[torquedev] Torque CPU topology requests
cwest at astro.umass.edu
Fri Dec 4 12:40:59 MST 2009
I spoke about this to a few people at SC09, I'll detail my thoughts here
Firstly, what I am talking about is CPU topology. It looks like the
start of work towards this has already begun. In the 2.4 tree there is a
"bitmap" option. I don't know if or how this is dealt with in MOAB, and
I doubt we have support in MAUI. What I mean by CPU topology is how the
actual processors are physically organised in a system. For consistency,
I will call a physical CPU a socket. A core, or course is a core (1 to
many per socket). And a node may have 1 to many sockets. AMD and (now)
Intel have memory directly attached to CPUs (other processor makers too)
which is something else that should be considered part of the CPU
topology. Currently the memory attaches directly to a socket. As I
understand it Linux (not sure about other OSes) allocates RAM on the
socket to which the memory request came from. It allocates it else where
if needed. If a running process gets moved to a different socket, there
is an increased latency in access to the RAM.
From some quick examinations of the "bitmap" feature, it appears that
this allows you to define a layout of exactly which processors you would
like to use. However, this immediately breaks down if the systems are
inhomogeneous. Of course this also means that the users of these systems
need to understand the topology of the computers they are using to run
their jobs if they want to specify the correct bitmap.
For those interested, bitmaps are enabled at compile time of Torque (2.4
tree) using the geometry options. There is already documentation about
this on the Torque pages.
One important note is that it appears only a single job can run on any
given node when using bitmaps, and that the node must be completely free
to allocate the bitmap to start with. I think a second job (or more)
could run on a bitmapped node if they didn't request further bitmaps.
Not sure how well this would/could work and I've not tested any of this.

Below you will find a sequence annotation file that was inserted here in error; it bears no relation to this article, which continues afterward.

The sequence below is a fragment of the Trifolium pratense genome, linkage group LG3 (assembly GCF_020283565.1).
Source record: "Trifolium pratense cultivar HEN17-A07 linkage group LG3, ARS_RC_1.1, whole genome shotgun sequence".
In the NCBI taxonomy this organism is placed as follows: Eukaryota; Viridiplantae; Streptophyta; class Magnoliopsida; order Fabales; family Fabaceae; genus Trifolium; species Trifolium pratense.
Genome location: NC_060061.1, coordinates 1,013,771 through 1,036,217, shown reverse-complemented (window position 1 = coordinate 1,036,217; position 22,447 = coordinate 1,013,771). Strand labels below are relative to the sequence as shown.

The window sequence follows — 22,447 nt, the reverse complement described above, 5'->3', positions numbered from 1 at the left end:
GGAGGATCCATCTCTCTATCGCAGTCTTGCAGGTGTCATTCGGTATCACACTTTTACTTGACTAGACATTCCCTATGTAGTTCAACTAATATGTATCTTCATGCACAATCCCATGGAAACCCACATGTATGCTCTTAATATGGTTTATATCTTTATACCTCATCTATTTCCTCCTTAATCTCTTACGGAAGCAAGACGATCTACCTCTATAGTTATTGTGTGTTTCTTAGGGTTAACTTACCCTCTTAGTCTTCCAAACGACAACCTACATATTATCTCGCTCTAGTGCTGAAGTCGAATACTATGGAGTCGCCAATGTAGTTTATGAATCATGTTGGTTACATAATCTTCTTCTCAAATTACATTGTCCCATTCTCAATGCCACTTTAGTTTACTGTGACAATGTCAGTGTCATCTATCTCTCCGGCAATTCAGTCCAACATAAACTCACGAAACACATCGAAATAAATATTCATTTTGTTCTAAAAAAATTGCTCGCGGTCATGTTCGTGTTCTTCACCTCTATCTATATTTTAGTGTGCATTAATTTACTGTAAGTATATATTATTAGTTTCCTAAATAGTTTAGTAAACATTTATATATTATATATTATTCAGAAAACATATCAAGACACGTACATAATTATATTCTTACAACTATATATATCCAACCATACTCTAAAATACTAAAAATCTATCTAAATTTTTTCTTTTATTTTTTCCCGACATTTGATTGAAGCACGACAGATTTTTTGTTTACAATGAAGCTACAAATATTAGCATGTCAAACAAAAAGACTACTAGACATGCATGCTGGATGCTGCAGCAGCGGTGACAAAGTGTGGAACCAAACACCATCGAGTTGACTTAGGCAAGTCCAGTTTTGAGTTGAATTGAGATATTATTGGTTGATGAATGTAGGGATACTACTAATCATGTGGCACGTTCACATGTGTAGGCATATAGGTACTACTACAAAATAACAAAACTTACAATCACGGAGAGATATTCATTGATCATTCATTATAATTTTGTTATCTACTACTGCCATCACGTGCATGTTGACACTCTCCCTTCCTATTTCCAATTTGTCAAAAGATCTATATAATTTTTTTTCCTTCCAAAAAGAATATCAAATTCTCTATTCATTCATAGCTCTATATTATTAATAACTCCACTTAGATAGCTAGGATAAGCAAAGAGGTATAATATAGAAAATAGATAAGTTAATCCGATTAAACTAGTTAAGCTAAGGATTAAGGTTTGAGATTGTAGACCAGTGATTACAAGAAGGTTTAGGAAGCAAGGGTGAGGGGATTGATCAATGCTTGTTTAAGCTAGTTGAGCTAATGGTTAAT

What I would like to propose is a more general method of allowing users
to select the processors they are running on. Only some users will want
this, but as the number of cores in systems (nodes) increase I think it
will become more and more useful. This requires modifications to the
Basically, there are least two parts to this in Torque, and one part in
* The system side is to get the information about the processor
topology into the resources list for a computer so that the scheduler
can allocate the resources correctly.
* The user side is to allow a simple method for the users to request
the cpu topology. The users should be able to request the topology some
what generically. Of course they still need to understand the system -
but not in as much detail, and if the information is viewable in the
node resources, they can see the options they have.
The items I see being requested would be number of cores per socket,
number of sockets per node, number of cores per node (the last one is
already available "ppn="). There are likely to be other options either
now, or in the future that could be given.
* The last part of this is that scheduler needs to be able to allocate
the requested topology (avoiding conflicts) and keep it locked - which
requires cpusets/cgroups (in the kernel).
The OpenMPI group had a project called PLPA, which is being replaced
with HW-LOC. http://www.open-mpi.org/projects/hwloc/
This system is capable of providing all the information about the
layouts of the system with all the information that would be required.
It just needs to be interfaced to torque.
I have seen performance improvements in some of our codes by locking
cpus to the cores they start on (more than 40% in some cases). I also
see the possibility for certain codes to benefit from choosing with
cores they are locked to. For a user that is requesting a whole system,
there are existing options for allocating the cores to use (OpenMPI can
use an appfile and numactl to control the given cores for each process
in the mpi stack, and recently OpenMPI also added locking to cores or
sockets - version 1.3.4).
Intel still appears to have their hyper threading in the latest CPUs,
and allocating those as cpus in a cluster can cause problems (or at
least it did for me in the past). Being able to identify and allocate
those processors correctly (some codes do benefit from that extra
'thread') would be nice to have in the queue/scheduling systems.
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